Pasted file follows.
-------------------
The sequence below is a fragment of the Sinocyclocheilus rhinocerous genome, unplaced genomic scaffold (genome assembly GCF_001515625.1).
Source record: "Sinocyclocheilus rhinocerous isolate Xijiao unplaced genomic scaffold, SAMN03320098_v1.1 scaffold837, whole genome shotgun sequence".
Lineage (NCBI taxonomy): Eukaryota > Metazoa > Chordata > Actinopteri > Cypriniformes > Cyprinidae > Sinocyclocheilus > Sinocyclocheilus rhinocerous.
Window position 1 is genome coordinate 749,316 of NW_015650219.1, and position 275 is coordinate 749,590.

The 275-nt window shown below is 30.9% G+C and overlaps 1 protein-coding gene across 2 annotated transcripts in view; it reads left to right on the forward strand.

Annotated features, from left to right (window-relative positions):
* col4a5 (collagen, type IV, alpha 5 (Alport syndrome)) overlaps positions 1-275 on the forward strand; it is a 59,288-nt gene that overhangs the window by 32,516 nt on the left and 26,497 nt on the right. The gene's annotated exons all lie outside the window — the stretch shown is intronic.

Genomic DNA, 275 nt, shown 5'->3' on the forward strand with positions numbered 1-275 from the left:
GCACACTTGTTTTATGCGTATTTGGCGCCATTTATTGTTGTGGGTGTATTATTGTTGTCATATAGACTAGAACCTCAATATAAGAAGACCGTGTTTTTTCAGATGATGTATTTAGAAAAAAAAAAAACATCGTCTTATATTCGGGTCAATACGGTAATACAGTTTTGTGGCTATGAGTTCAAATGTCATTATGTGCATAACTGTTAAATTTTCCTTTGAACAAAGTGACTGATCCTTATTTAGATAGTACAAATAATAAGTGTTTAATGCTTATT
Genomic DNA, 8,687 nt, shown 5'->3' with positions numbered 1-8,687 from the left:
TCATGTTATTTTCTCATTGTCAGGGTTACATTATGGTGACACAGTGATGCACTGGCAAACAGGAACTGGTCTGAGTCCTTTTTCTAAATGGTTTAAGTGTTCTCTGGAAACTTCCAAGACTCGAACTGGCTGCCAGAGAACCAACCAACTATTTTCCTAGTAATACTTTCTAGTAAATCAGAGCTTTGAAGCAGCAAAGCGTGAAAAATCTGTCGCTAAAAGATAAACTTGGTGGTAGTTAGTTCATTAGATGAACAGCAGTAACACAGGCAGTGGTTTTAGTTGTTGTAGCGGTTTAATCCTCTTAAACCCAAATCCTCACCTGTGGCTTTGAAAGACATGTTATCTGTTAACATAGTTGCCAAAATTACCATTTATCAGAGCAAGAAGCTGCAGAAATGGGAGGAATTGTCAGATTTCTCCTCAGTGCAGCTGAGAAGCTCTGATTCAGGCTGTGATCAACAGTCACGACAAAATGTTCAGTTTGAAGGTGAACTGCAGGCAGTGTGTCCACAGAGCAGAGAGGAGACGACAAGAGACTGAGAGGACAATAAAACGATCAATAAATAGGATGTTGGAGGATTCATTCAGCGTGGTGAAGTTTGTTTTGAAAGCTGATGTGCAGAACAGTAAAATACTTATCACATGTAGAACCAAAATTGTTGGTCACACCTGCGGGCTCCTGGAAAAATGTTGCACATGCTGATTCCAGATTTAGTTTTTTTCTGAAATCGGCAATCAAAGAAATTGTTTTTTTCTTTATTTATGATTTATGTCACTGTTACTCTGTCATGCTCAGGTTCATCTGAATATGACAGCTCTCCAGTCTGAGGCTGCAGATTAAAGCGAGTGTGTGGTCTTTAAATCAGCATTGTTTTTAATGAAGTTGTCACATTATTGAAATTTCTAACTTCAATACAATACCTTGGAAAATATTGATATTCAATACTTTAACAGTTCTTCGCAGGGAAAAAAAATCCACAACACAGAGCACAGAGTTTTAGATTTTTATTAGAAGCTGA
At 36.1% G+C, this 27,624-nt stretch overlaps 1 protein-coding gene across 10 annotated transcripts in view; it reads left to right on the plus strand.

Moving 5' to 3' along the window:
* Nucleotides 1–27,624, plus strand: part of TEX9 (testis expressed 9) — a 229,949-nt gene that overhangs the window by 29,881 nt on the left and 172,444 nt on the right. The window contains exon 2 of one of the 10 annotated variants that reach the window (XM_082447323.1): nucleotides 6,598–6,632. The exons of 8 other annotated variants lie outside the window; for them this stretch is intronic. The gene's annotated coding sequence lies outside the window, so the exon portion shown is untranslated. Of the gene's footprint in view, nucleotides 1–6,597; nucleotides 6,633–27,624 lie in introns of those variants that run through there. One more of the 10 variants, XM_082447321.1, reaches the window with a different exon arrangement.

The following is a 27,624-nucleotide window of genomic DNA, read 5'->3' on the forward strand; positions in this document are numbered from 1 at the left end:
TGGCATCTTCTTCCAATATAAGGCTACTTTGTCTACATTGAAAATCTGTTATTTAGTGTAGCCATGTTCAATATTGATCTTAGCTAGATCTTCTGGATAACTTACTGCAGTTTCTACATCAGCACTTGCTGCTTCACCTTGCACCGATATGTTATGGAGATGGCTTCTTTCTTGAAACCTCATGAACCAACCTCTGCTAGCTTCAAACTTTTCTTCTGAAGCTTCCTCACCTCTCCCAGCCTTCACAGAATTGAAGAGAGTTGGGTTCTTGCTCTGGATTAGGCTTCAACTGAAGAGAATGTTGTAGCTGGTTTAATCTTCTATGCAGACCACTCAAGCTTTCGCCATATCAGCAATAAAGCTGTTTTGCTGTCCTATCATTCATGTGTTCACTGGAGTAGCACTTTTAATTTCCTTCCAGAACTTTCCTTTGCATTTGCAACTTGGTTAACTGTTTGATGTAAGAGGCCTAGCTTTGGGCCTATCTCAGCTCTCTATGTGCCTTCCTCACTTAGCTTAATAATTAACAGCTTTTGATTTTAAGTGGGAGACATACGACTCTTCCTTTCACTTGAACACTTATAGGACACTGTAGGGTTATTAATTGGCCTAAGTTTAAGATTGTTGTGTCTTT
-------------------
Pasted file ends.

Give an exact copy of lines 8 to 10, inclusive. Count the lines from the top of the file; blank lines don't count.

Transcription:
Genomic DNA, 275 nt, shown 5'->3' on the forward strand with positions numbered 1-275 from the left:
GCACACTTGTTTTATGCGTATTTGGCGCCATTTATTGTTGTGGGTGTATTATTGTTGTCATATAGACTAGAACCTCAATATAAGAAGACCGTGTTTTTTCAGATGATGTATTTAGAAAAAAAAAAAACATCGTCTTATATTCGGGTCAATACGGTAATACAGTTTTGTGGCTATGAGTTCAAATGTCATTATGTGCATAACTGTTAAATTTTCCTTTGAACAAAGTGACTGATCCTTATTTAGATAGTACAAATAATAAGTGTTTAATGCTTATT
Genomic DNA, 8,687 nt, shown 5'->3' with positions numbered 1-8,687 from the left: